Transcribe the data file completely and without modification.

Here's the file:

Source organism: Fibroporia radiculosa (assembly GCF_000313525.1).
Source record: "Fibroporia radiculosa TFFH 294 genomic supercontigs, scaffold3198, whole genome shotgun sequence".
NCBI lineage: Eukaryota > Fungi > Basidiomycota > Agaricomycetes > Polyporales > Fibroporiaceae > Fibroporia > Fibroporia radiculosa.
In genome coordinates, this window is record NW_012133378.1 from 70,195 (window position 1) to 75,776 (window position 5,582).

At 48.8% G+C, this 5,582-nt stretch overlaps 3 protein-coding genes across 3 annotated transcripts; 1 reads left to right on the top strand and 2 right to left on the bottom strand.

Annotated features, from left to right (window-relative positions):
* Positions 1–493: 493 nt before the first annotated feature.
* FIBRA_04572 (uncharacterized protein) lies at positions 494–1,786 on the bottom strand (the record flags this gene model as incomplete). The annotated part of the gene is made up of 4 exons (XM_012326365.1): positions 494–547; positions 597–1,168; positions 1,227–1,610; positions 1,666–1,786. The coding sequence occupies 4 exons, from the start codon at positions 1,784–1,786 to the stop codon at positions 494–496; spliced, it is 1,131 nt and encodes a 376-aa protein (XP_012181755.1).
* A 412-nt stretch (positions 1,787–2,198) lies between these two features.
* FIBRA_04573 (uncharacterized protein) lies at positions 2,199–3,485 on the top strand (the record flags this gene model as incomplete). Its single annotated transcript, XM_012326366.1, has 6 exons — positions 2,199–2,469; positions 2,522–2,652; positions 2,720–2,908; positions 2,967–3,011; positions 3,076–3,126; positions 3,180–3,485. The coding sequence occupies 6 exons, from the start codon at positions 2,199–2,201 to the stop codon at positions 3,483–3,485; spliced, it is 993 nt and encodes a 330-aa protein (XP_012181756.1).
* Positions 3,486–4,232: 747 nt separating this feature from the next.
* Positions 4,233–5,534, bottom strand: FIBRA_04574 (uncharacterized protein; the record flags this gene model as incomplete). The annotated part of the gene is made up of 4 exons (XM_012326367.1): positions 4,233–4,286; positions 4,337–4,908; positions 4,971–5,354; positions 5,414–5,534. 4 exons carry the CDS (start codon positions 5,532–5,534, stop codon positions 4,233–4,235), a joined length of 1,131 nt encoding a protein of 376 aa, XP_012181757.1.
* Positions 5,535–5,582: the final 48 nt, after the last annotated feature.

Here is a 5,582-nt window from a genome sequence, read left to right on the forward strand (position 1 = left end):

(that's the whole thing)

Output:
Source organism: Fibroporia radiculosa (assembly GCF_000313525.1).
Source record: "Fibroporia radiculosa TFFH 294 genomic supercontigs, scaffold3198, whole genome shotgun sequence".
NCBI lineage: Eukaryota > Fungi > Basidiomycota > Agaricomycetes > Polyporales > Fibroporiaceae > Fibroporia > Fibroporia radiculosa.
In genome coordinates, this window is record NW_012133378.1 from 70,195 (window position 1) to 75,776 (window position 5,582).

At 48.8% G+C, this 5,582-nt stretch overlaps 3 protein-coding genes across 3 annotated transcripts; 1 reads left to right on the top strand and 2 right to left on the bottom strand.

Annotated features, from left to right (window-relative positions):
* Positions 1–493: 493 nt before the first annotated feature.
* FIBRA_04572 (uncharacterized protein) lies at positions 494–1,786 on the bottom strand (the record flags this gene model as incomplete). The annotated part of the gene is made up of 4 exons (XM_012326365.1): positions 494–547; positions 597–1,168; positions 1,227–1,610; positions 1,666–1,786. The coding sequence occupies 4 exons, from the start codon at positions 1,784–1,786 to the stop codon at positions 494–496; spliced, it is 1,131 nt and encodes a 376-aa protein (XP_012181755.1).
* A 412-nt stretch (positions 1,787–2,198) lies between these two features.
* FIBRA_04573 (uncharacterized protein) lies at positions 2,199–3,485 on the top strand (the record flags this gene model as incomplete). Its single annotated transcript, XM_012326366.1, has 6 exons — positions 2,199–2,469; positions 2,522–2,652; positions 2,720–2,908; positions 2,967–3,011; positions 3,076–3,126; positions 3,180–3,485. The coding sequence occupies 6 exons, from the start codon at positions 2,199–2,201 to the stop codon at positions 3,483–3,485; spliced, it is 993 nt and encodes a 330-aa protein (XP_012181756.1).
* Positions 3,486–4,232: 747 nt separating this feature from the next.
* Positions 4,233–5,534, bottom strand: FIBRA_04574 (uncharacterized protein; the record flags this gene model as incomplete). The annotated part of the gene is made up of 4 exons (XM_012326367.1): positions 4,233–4,286; positions 4,337–4,908; positions 4,971–5,354; positions 5,414–5,534. 4 exons carry the CDS (start codon positions 5,532–5,534, stop codon positions 4,233–4,235), a joined length of 1,131 nt encoding a protein of 376 aa, XP_012181757.1.
* Positions 5,535–5,582: the final 48 nt, after the last annotated feature.

Here is a 5,582-nt window from a genome sequence, read left to right on the forward strand (position 1 = left end):